There is this thing I’ve had for a long time now, the seed of an idea not yet fully formed. When I try to put it on paper it comes out all wrong. When I try to connect the dots in the way my spirit understands, it comes out all wrong. It’s something deep inside me, this I know. It’s intangible, indescribable, a knowledge of a universal brotherhood and kinship of all humankind, as cheesy as it sounds. It’s like a fire that in spite of whatever happens to me, whatever I feel or think or experience, cannot be extinguished. And put here now, not even death can put it out. I know of many things both good and evil, and the darkness of the human soul is not able to deter my beliefs. It’s an amalgam of radically different, often seemingly contradictory aims and ideals that, when put together, form something, or begin to form something beautiful. It’s a raw selection from different books, movies, essays, and TV shows. Now, I am putting this here to elaborate on later. For a post on Red Liberty I am aware it is quite disorganized.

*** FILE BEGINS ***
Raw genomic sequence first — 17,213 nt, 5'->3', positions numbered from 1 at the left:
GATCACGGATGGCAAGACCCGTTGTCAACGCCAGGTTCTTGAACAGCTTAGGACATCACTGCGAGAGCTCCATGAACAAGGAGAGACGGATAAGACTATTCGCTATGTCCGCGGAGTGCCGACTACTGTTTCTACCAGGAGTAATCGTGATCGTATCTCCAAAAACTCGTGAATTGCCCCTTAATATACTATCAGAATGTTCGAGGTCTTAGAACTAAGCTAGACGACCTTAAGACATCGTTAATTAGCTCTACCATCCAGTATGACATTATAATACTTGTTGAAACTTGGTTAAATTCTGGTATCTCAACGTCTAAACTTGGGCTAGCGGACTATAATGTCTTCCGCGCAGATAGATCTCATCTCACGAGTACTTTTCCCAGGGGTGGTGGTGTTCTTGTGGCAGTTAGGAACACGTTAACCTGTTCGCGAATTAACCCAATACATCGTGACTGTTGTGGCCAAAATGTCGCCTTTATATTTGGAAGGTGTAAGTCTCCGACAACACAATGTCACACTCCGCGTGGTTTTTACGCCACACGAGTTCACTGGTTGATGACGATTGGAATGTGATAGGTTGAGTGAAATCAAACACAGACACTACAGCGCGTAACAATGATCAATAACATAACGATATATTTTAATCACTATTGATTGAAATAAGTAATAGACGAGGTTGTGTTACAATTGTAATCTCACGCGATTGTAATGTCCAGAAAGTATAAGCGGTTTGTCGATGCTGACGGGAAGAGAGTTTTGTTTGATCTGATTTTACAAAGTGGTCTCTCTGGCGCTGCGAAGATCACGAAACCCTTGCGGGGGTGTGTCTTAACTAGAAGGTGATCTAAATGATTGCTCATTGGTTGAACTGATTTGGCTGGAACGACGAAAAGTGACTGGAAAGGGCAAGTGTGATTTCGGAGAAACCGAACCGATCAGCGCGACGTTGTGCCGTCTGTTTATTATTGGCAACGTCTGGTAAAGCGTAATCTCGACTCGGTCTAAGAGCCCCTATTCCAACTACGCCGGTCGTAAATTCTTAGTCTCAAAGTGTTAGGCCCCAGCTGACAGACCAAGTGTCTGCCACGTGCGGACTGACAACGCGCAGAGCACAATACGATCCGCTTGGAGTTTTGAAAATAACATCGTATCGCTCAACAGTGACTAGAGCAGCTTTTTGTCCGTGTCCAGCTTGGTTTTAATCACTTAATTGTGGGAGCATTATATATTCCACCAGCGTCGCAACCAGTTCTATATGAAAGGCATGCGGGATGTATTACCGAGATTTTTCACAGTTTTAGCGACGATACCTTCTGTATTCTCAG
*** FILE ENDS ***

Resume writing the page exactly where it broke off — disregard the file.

Describing Jack Reed: “He took a tremendous jump forward from there on. He became a revolutionist on the workers’ side, and he had no more illusions about people like Wilson. We all have problems. You can’t escape having problems, don’t you know? But to take on the problem of all humanity, to save all humanity, my God, that was too big even for Jesus Christ. Don’t you know he got himself crucified? How the hell do we expect to do those things?”
Eugene V. Debs